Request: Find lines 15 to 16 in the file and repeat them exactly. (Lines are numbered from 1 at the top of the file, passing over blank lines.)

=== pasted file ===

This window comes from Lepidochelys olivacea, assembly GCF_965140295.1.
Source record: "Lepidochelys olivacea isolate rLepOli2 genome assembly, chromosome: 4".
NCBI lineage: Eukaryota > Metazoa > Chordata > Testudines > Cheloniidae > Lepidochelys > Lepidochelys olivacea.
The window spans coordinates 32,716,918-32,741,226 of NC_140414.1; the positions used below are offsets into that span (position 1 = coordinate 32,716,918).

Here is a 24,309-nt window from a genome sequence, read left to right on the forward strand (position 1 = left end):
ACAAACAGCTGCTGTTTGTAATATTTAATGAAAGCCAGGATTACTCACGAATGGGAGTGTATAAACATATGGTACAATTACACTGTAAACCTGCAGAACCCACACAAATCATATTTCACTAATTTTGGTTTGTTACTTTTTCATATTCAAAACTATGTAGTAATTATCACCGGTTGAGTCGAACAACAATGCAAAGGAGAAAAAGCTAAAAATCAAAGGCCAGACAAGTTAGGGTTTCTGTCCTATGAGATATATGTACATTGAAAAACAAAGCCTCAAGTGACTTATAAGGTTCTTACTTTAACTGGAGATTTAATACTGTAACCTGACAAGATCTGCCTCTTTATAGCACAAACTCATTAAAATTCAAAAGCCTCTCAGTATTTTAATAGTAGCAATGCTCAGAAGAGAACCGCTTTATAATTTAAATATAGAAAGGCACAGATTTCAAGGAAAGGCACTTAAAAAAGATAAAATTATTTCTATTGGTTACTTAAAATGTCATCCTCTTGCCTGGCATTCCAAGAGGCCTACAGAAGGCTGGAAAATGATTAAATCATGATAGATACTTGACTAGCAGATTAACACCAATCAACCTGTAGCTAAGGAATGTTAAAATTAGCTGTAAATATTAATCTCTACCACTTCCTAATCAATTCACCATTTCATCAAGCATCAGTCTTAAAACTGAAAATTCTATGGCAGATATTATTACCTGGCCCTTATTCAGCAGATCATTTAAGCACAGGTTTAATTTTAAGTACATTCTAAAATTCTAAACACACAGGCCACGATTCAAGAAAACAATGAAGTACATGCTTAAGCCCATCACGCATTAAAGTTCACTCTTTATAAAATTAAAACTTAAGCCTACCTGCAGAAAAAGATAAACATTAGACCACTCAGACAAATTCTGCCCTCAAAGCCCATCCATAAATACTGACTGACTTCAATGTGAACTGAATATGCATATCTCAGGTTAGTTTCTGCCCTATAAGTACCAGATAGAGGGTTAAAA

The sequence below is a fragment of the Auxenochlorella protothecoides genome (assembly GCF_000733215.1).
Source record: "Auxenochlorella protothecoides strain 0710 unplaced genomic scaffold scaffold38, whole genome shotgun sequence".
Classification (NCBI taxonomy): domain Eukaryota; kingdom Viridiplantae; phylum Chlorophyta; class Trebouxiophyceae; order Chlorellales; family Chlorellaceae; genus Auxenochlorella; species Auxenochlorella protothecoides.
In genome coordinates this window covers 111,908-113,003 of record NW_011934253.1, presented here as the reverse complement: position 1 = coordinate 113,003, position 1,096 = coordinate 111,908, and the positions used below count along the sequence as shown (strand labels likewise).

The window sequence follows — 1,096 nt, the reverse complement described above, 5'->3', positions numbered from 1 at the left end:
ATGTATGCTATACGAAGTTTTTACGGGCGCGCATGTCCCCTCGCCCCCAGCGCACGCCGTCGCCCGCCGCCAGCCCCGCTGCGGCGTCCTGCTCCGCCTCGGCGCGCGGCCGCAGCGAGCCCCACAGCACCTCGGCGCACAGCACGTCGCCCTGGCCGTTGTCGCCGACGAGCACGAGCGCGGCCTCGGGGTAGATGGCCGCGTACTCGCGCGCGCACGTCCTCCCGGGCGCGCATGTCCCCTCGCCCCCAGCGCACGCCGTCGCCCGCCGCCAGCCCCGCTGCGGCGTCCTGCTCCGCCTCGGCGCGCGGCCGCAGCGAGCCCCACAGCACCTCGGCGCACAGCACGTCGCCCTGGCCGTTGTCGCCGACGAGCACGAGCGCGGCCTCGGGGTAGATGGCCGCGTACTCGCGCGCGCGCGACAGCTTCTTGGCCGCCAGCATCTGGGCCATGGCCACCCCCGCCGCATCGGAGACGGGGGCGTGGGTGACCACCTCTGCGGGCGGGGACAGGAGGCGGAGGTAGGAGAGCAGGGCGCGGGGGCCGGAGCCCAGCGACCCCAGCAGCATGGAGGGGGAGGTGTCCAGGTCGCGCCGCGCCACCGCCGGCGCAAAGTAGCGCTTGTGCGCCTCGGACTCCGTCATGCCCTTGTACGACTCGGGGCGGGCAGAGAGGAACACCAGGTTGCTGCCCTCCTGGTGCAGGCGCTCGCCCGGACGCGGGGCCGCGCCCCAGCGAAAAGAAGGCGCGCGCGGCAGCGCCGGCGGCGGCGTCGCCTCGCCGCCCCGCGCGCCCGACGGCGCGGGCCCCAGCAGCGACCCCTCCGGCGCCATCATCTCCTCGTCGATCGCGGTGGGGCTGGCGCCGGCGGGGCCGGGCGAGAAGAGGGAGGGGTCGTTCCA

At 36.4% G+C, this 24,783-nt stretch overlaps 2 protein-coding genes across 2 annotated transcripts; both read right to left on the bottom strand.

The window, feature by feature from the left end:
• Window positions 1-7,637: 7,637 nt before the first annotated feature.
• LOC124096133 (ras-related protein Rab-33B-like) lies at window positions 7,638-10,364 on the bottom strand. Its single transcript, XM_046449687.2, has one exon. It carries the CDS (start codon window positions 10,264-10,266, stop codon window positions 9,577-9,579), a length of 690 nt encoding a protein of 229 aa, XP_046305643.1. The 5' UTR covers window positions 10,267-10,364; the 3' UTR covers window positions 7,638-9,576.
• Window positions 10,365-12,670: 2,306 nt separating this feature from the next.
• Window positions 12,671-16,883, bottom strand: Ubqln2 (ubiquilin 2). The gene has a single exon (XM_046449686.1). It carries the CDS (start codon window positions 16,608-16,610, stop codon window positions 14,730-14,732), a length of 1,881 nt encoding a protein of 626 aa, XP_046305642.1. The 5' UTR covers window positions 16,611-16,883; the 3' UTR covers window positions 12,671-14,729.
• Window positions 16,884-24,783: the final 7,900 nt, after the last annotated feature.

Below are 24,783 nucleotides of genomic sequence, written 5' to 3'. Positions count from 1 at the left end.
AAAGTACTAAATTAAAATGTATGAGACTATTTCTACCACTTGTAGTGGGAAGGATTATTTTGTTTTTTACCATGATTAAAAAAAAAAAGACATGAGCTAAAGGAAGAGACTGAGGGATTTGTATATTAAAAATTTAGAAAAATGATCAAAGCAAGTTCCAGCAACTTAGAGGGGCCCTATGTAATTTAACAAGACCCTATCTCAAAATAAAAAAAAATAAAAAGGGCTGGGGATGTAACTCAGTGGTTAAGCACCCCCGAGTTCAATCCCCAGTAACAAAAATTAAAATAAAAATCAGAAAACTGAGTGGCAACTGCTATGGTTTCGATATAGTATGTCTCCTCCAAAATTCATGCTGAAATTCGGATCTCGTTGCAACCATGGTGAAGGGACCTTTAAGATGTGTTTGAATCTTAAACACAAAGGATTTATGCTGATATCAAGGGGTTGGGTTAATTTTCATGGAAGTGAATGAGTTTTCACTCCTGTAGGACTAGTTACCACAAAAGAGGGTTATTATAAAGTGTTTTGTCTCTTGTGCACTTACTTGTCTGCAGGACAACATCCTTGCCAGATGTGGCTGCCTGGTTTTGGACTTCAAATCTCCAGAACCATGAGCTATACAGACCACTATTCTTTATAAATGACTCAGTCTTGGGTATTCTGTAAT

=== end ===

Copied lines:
• Window positions 1-7,637: 7,637 nt before the first annotated feature.
• LOC124096133 (ras-related protein Rab-33B-like) lies at window positions 7,638-10,364 on the bottom strand. Its single transcript, XM_046449687.2, has one exon. It carries the CDS (start codon window positions 10,264-10,266, stop codon window positions 9,577-9,579), a length of 690 nt encoding a protein of 229 aa, XP_046305643.1. The 5' UTR covers window positions 10,267-10,364; the 3' UTR covers window positions 7,638-9,576.